Winter Is Coming -- 5 Steps To Winterizing Your Rental Property

Posted on: 11 January 2017

As a landlord, protecting your rental properties from damaging weather means lower repair costs, a longer life for your buildings, and happier tenants. If you're not sure where to start this winter, here are 5 must-do things to prepare for the change in seasons.

Clean Gutters. Gutter cleaning should be on top of your outdoor maintenance "to-do" list. Start by getting up close and personal with the length of your building's gutters, cleaning all the debris, dirt, and branches that have likely accumulated. While you're up there, examine the gutters themselves to look for cracks and leaks. Leaky gutters can cause building damage by diverting runoff back toward the house and its foundation rather than away from it. If the gutters appear to be sagging or have a lot of leaks, you may want to consider hiring professional help to get them back in shape. 

Check Weatherstripping. Next, take a good look at all the weatherstripping around door frames and windows (including the garage seals) to look for signs of aging or damage. Replace old or broken weatherstripping or reapply caulking if necessary.

Trim Trees. Prepare for winter storms by ensuring that the trees are in good condition and healthy. Damaged, sick, or dead trees are a hazard and a liability risk, and they should be removed before the next snow. In addition, look for branches that hang at odd angles or that hang over the house, outbuildings, or power lines—these could snap under the weight of freezing rain or snow. Remove debris and plants that may create a falling hazard during freezing weather.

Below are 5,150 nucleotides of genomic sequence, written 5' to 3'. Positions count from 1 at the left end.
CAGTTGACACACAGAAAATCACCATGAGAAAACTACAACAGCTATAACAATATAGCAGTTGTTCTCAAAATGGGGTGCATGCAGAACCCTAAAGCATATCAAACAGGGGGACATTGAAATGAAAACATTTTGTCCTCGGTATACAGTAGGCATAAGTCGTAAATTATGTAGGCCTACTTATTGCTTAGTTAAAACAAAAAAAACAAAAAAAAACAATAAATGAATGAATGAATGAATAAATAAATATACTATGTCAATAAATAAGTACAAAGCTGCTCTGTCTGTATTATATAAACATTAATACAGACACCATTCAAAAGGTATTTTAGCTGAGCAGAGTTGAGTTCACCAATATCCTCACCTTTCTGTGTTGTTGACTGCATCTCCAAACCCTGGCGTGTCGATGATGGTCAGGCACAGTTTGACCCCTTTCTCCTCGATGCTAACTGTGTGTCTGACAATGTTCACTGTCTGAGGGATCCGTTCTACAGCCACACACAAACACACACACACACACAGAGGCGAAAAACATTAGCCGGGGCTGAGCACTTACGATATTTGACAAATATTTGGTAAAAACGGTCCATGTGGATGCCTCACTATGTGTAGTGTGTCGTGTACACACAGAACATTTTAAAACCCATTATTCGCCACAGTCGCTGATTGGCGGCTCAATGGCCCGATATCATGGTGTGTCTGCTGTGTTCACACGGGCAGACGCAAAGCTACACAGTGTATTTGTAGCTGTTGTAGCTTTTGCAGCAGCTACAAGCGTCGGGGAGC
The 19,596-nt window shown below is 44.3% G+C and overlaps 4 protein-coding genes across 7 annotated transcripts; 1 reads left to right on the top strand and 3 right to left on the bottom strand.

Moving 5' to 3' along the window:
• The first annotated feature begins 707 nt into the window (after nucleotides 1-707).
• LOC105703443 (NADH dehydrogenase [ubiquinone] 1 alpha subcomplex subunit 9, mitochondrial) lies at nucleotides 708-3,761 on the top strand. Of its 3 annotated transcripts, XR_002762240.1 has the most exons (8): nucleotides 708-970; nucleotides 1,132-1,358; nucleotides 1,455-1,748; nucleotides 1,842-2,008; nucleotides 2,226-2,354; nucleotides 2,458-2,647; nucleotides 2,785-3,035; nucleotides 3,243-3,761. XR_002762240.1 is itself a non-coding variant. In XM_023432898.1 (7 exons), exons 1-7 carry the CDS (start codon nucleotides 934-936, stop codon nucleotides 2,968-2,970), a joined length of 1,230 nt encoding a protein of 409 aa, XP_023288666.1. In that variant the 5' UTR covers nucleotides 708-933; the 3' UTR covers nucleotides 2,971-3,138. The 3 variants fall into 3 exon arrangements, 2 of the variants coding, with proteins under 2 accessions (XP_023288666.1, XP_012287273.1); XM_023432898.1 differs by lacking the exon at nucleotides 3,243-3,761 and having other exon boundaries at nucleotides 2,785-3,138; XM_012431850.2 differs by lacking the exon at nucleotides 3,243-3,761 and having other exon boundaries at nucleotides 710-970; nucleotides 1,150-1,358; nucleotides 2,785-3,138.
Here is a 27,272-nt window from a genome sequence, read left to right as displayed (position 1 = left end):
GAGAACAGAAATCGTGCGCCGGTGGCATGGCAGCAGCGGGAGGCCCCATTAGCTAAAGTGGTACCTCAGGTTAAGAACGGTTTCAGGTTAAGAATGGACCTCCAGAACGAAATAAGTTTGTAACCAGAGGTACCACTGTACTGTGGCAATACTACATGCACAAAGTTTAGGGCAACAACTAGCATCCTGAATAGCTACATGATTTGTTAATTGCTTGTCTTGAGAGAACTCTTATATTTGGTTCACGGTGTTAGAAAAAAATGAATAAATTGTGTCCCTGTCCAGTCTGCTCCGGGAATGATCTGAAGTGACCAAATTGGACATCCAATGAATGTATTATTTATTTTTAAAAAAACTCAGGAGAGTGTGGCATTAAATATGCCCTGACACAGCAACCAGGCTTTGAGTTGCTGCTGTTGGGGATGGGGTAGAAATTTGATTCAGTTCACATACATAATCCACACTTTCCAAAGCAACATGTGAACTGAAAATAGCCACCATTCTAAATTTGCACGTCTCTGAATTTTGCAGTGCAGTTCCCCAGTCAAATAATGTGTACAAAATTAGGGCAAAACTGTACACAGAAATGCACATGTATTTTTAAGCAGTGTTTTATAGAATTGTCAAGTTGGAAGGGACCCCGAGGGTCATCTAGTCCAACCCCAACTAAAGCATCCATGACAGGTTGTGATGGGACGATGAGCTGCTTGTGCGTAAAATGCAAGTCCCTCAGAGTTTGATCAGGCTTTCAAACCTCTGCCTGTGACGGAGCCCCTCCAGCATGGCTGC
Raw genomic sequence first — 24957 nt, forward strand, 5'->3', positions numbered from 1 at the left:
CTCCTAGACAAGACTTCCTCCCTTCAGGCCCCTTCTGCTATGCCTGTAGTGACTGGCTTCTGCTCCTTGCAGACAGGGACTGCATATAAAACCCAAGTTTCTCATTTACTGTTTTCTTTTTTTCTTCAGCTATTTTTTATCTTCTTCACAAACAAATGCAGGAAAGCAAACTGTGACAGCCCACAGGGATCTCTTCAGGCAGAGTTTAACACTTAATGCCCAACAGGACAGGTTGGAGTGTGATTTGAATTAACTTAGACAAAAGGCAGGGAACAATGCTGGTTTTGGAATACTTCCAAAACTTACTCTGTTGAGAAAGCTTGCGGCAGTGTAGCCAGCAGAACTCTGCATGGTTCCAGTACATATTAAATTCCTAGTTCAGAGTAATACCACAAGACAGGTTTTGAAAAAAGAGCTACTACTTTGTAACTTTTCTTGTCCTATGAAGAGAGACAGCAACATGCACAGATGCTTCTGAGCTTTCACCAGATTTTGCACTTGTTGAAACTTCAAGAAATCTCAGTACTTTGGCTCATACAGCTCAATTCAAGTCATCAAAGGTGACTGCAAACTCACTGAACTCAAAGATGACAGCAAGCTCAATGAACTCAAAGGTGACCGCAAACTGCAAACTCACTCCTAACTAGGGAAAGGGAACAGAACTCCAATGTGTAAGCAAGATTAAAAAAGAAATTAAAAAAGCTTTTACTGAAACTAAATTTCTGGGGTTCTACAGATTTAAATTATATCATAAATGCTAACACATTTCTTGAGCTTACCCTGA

Inspect the Roof. Whether you can do it yourself or you decide to hire a professional, you should examine the roof at least once per year. Look for missing, damaged, or warping shingles. Flashing should be in good shape, with no signs of deterioration around joints, walls, chimneys, or skylights. Replace damaged flashing and shingles, and seal joints to prevent water from penetrating from above. Work with tenants to be on the lookout for signs of any water damage from inside. 

Cover and Put Away. Finally, collect unnecessary tools and furnishings, then clean them (and oil the tools) and put them in inside storage for the winter. This may include covering outside faucets, draining hoses and sprinkler systems, removing outdoor furniture, and covering vents or outlets. Add a layer of mulch around plants that will winter in place, and move more delicate plants indoors. Talk with your tenants about their winter outdoor usage to make sure you know what they need access to for maintenance and recreation. 

Spending a little time caring for your rental property before the cold sets in will help protect your investment no matter what climate it's in. 


Expanding Families Means Expanding Homes: Addition Building 101

When my wife and I found out we were expecting a baby, I knew that our small starter home wasn't going to be big enough for us to raise a family. We loved the house and the neighborhood though, so we didn't want to move. That's when I decided to just build an addition. From planning to construction, the process was kind of intimidating. I didn't know what to expect along the way, and that made it more difficult. I created this site to detail our experience with the construction of the addition. I hope it helps you to prepare for your next home construction project.

Latest Posts